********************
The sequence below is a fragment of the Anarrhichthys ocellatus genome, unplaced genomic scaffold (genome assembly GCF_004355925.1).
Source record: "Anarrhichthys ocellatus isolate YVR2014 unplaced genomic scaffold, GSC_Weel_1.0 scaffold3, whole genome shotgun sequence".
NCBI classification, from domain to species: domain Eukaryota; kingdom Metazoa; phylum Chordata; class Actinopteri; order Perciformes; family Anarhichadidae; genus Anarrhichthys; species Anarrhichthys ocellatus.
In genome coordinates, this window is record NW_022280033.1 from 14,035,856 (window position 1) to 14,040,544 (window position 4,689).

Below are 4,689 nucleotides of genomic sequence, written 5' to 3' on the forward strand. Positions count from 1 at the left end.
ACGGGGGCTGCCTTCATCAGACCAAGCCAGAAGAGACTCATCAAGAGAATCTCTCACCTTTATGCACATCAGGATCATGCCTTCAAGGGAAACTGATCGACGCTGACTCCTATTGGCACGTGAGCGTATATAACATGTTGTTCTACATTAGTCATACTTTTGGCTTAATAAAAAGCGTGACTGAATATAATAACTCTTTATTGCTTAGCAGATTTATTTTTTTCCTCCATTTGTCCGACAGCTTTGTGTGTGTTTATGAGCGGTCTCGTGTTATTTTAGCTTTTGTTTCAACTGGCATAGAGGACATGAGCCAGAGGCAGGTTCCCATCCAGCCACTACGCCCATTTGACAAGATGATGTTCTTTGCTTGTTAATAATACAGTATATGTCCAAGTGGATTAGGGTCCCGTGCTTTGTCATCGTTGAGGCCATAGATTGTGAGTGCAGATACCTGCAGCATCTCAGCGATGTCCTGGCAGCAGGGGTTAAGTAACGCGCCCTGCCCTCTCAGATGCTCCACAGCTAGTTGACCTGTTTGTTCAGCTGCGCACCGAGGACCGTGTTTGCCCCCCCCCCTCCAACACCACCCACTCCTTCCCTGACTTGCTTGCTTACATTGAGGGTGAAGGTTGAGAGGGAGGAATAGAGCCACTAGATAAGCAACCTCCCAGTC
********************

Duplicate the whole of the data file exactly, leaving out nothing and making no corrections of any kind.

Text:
The sequence below is a fragment of the Anarrhichthys ocellatus genome, unplaced genomic scaffold (genome assembly GCF_004355925.1).
Source record: "Anarrhichthys ocellatus isolate YVR2014 unplaced genomic scaffold, GSC_Weel_1.0 scaffold3, whole genome shotgun sequence".
NCBI classification, from domain to species: domain Eukaryota; kingdom Metazoa; phylum Chordata; class Actinopteri; order Perciformes; family Anarhichadidae; genus Anarrhichthys; species Anarrhichthys ocellatus.
In genome coordinates, this window is record NW_022280033.1 from 14,035,856 (window position 1) to 14,040,544 (window position 4,689).

Below are 4,689 nucleotides of genomic sequence, written 5' to 3' on the forward strand. Positions count from 1 at the left end.
ACGGGGGCTGCCTTCATCAGACCAAGCCAGAAGAGACTCATCAAGAGAATCTCTCACCTTTATGCACATCAGGATCATGCCTTCAAGGGAAACTGATCGACGCTGACTCCTATTGGCACGTGAGCGTATATAACATGTTGTTCTACATTAGTCATACTTTTGGCTTAATAAAAAGCGTGACTGAATATAATAACTCTTTATTGCTTAGCAGATTTATTTTTTTCCTCCATTTGTCCGACAGCTTTGTGTGTGTTTATGAGCGGTCTCGTGTTATTTTAGCTTTTGTTTCAACTGGCATAGAGGACATGAGCCAGAGGCAGGTTCCCATCCAGCCACTACGCCCATTTGACAAGATGATGTTCTTTGCTTGTTAATAATACAGTATATGTCCAAGTGGATTAGGGTCCCGTGCTTTGTCATCGTTGAGGCCATAGATTGTGAGTGCAGATACCTGCAGCATCTCAGCGATGTCCTGGCAGCAGGGGTTAAGTAACGCGCCCTGCCCTCTCAGATGCTCCACAGCTAGTTGACCTGTTTGTTCAGCTGCGCACCGAGGACCGTGTTTGCCCCCCCCCCTCCAACACCACCCACTCCTTCCCTGACTTGCTTGCTTACATTGAGGGTGAAGGTTGAGAGGGAGGAATAGAGCCACTAGATAAGCAACCTCCCAGTC